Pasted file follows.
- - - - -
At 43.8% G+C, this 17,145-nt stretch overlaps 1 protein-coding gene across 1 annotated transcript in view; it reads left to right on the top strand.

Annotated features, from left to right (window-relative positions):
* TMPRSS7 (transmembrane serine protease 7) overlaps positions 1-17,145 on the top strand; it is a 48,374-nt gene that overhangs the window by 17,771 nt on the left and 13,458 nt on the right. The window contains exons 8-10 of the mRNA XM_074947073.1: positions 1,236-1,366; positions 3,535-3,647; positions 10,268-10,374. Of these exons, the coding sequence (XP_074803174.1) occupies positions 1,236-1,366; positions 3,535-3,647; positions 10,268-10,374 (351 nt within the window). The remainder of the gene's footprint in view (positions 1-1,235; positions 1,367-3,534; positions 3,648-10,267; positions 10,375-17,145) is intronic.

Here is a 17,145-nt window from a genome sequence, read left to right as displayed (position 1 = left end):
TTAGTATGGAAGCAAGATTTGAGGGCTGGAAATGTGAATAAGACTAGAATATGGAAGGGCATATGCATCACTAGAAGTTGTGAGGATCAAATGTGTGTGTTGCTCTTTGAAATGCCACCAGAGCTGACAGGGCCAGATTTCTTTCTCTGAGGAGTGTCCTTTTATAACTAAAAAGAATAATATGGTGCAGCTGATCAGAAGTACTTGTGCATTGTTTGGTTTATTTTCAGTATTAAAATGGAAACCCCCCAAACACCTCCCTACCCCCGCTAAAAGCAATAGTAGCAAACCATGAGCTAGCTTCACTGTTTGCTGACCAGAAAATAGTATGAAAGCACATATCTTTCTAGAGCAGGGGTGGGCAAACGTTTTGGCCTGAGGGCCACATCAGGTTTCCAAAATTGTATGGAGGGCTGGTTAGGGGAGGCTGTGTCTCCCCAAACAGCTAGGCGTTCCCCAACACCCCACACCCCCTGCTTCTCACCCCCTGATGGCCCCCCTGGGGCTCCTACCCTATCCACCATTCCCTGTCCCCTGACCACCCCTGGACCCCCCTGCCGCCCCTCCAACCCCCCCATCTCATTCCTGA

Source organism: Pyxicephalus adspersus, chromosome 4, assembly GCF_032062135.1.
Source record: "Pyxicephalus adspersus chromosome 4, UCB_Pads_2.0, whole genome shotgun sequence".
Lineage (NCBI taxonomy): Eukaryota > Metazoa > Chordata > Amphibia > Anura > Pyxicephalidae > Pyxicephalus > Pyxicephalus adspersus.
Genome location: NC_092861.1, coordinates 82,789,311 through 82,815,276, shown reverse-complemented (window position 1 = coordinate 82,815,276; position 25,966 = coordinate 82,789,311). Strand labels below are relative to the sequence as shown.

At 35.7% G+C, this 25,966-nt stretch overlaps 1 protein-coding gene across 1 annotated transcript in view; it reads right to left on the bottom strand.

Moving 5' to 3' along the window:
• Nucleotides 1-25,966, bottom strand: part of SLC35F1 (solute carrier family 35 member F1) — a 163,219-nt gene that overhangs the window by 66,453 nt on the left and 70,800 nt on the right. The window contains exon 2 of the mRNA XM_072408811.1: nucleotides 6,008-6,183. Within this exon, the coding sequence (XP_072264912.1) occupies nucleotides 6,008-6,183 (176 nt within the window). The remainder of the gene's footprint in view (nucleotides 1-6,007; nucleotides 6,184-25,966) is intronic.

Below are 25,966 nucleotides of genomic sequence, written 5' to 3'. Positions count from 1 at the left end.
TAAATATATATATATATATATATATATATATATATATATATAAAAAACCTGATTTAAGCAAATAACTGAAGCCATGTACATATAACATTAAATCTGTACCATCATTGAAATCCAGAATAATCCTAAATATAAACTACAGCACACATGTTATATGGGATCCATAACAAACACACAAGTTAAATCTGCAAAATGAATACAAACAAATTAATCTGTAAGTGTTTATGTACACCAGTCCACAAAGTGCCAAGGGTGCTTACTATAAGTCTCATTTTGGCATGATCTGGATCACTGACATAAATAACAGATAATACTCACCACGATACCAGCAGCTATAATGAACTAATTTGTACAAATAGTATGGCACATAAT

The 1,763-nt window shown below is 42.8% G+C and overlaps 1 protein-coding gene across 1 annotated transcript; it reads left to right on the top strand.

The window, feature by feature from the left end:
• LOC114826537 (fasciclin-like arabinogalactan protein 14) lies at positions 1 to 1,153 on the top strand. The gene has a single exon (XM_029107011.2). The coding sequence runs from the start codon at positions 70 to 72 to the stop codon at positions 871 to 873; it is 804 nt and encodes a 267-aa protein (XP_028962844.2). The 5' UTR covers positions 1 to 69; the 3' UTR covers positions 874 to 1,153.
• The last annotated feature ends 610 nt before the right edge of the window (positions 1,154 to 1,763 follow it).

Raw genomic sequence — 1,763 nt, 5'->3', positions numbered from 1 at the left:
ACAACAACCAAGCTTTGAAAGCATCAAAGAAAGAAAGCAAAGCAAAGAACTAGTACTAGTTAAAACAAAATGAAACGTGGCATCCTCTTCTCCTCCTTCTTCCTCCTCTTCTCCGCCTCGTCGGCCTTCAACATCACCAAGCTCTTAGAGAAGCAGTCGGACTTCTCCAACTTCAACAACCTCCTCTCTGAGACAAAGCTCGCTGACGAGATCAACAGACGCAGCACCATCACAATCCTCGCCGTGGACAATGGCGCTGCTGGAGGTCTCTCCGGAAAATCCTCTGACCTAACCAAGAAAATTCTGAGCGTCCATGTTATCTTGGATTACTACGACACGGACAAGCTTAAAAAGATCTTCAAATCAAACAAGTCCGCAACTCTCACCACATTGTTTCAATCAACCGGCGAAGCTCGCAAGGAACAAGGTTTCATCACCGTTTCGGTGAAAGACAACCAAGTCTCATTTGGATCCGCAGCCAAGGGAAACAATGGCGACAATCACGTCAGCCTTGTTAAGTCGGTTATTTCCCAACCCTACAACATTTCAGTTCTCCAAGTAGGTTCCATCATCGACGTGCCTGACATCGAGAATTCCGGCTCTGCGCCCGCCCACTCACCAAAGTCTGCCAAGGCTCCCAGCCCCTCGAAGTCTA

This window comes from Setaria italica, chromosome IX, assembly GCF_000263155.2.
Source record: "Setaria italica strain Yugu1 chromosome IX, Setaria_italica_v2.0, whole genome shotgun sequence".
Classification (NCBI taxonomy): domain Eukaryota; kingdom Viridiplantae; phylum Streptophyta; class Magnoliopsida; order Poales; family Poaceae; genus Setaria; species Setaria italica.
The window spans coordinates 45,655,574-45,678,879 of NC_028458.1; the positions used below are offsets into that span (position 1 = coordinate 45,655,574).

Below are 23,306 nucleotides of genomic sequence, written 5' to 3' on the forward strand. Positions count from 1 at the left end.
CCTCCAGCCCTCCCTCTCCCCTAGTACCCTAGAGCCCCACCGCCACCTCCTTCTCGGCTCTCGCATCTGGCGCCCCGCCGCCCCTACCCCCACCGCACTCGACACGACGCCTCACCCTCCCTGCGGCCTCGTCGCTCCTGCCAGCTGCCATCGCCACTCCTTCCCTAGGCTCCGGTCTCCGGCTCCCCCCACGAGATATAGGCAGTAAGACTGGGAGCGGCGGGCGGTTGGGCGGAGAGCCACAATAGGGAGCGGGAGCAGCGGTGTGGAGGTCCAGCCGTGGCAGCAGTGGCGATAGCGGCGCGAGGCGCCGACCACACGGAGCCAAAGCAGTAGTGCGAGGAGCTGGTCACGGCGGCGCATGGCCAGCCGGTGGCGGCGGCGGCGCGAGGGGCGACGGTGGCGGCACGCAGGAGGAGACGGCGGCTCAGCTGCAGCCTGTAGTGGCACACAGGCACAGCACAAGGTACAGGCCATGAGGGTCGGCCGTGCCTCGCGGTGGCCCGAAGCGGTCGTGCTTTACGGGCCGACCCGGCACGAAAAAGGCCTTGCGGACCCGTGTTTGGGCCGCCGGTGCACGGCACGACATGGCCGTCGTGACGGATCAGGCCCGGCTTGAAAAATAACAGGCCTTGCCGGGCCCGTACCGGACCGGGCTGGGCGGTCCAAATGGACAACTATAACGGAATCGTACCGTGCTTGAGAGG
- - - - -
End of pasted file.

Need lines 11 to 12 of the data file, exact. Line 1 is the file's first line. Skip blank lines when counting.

Moving 5' to 3' along the window:
• Nucleotides 1-25,966, bottom strand: part of SLC35F1 (solute carrier family 35 member F1) — a 163,219-nt gene that overhangs the window by 66,453 nt on the left and 70,800 nt on the right. The window contains exon 2 of the mRNA XM_072408811.1: nucleotides 6,008-6,183. Within this exon, the coding sequence (XP_072264912.1) occupies nucleotides 6,008-6,183 (176 nt within the window). The remainder of the gene's footprint in view (nucleotides 1-6,007; nucleotides 6,184-25,966) is intronic.